This interview by Ed Stetzer with Mark Dever caught me by surprise. They're talking about the renewed interest among evangelicals in a "larger gospel" that captures a kingdom theology. Dever sees it as exceedingly dangerous because a focus on doing good may take away from evangelism. Check out this clip.
What surprised me was Dever's honesty. Consider his remarks:
1. He admits that the word gospel is used in Scripture to mean more than "God-man-Christ-response." He recognizes that it refers to the "restoration of all things." In this regard he is in agreement with scholars like Scot McKnight who have challenged the narrow definition of gospel in the evangelical tradition.
2. But Dever worries that focusing on this biblical definition of gospel will diminish our focus on individual salvation and evangelism. So,
3. He wants us to rely on a "systematic" idea of what gospel means based on a "long tradition of reflection" that emphasizes the individual redemption of people rather than the cosmic restoration of all things.
Is Dever asking us to put theological tradition ahead of Scripture?
Going further, Dever then negatively cites John Stott, one of the most celebrated evangelical scholars of the 20th century. Stott, a close friend of Billy Graham, and a founder of the Lausanne Movement for World Evangelization, also penned one of the most widely affirmed doctrinal statements of the modern age- The Lausanne Covenant which states in part:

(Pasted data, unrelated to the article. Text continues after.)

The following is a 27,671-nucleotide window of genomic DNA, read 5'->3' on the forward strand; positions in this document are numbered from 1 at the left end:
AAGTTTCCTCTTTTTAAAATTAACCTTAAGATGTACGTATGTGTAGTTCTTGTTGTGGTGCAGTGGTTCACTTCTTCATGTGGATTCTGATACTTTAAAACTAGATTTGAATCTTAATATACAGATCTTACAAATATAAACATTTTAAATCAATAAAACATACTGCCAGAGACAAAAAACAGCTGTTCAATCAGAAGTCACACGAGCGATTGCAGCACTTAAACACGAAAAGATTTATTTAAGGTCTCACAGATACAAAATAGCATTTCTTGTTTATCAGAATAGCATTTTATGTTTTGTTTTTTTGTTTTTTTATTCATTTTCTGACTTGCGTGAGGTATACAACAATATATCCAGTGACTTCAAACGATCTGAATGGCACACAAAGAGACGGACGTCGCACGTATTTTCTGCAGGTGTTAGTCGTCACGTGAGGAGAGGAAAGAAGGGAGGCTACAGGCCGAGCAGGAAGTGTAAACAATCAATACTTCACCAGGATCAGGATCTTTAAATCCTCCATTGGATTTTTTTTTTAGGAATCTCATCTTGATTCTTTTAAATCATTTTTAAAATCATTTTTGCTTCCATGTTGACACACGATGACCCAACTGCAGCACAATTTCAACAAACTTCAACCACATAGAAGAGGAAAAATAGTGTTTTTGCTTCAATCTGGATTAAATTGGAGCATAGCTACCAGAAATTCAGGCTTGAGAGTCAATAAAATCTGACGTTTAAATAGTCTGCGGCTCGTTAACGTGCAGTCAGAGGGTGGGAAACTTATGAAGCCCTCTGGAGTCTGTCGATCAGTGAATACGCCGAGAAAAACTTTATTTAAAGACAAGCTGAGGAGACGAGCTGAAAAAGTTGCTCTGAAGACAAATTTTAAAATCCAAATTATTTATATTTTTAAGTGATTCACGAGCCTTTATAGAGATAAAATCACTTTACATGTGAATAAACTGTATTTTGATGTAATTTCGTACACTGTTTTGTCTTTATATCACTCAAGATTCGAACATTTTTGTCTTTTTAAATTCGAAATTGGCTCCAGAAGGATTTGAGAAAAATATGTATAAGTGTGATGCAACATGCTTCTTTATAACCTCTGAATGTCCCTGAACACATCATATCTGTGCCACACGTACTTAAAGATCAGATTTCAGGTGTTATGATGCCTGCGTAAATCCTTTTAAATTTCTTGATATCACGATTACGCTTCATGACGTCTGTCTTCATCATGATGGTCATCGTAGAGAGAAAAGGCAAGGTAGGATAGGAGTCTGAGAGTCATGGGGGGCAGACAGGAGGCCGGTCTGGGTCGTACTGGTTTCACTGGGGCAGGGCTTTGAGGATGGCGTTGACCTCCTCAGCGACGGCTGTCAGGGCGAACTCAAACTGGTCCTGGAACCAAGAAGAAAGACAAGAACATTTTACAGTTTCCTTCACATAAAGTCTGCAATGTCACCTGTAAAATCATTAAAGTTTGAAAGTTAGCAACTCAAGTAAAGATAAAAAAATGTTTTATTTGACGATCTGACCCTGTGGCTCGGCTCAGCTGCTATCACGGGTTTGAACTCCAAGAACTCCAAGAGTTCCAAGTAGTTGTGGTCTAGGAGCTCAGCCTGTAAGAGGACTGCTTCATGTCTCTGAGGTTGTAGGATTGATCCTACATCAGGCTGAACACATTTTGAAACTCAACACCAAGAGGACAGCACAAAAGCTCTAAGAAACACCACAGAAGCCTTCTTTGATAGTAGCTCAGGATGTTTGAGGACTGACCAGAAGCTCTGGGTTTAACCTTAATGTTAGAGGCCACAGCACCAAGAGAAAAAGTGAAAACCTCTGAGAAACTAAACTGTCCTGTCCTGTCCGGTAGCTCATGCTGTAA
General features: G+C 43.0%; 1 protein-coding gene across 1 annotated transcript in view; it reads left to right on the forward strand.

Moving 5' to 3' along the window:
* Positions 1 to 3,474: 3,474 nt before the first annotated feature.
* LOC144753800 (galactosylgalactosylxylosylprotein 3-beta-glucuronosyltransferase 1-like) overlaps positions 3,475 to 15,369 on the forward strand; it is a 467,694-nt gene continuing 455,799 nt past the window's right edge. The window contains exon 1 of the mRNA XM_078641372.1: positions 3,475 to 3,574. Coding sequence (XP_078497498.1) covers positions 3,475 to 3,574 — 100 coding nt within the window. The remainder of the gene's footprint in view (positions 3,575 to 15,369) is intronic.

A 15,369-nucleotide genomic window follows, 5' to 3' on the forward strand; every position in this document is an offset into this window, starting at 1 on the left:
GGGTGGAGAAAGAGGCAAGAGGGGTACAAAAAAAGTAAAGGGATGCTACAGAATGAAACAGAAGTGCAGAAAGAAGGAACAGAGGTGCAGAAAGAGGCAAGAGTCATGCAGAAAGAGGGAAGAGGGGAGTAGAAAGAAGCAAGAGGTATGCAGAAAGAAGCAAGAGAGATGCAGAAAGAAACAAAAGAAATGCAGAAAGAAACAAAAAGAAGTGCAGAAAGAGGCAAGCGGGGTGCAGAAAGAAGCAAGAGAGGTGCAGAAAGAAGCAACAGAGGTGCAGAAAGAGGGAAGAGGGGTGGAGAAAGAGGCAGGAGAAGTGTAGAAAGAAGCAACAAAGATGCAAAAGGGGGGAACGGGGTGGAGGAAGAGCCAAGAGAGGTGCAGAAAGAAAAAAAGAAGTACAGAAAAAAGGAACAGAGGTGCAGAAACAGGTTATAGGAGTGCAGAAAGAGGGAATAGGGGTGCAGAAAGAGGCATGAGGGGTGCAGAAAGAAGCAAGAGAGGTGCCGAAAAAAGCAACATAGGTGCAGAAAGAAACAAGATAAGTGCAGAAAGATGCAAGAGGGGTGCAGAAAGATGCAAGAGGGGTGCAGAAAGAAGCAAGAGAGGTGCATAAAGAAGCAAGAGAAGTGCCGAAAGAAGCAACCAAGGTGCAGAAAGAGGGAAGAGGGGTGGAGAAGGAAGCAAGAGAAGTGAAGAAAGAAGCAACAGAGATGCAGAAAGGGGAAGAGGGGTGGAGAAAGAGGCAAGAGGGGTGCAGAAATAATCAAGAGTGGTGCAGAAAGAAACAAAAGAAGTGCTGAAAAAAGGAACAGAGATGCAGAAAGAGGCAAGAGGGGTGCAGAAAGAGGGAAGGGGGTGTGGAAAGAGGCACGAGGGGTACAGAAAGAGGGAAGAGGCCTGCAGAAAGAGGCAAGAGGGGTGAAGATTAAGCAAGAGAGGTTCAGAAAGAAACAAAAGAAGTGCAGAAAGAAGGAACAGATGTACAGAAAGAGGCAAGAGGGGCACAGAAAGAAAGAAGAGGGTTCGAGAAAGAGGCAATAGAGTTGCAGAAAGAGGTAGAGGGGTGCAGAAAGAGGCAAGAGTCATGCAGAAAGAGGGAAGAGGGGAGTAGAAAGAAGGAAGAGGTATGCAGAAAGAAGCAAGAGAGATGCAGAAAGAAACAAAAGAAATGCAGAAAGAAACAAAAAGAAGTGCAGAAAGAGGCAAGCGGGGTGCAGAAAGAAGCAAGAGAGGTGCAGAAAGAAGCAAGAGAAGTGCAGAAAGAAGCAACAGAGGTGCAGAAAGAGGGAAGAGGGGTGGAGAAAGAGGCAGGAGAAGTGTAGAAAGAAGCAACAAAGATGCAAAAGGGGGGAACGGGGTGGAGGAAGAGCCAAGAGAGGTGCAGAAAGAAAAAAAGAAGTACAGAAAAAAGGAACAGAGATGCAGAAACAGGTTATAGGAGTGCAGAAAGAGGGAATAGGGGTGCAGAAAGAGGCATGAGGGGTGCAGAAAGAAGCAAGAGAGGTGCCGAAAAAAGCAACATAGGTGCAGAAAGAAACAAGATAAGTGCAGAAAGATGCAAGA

We affirm that Christ sends his redeemed people into the world as the Father sent him, and that this calls for a similar deep and costly penetration of the world. We need to break out of our ecclesiastical ghettos and permeate non-Christian society. In the Church's mission of sacrificial service evangelism is primary. World evangelization requires the whole Church to take the whole gospel to the whole world.... The goal should be, by all available means and at the earliest possible time, that every person will have the opportunity to hear, understand, and to receive the good news.
One would hardly call John Stott soft on personal evangelism. But Dever says we should do the opposite of what Stott instructs in his book Christian Mission in the Modern World pages 26-28. I looked up the reference but did not find Stott calling for a de-emphasis of personal evangelism at all. Rather, Stott reveals how both traditional models of mission (proclamation only) and the ecumenical model (social renewal only) both fail to adhere to Scripture. Instead he calls for Christians to see in the Great Commission a call to make disciples (evangelism), and teach them to obey all Jesus commanded which includes social responsibility (page 37).
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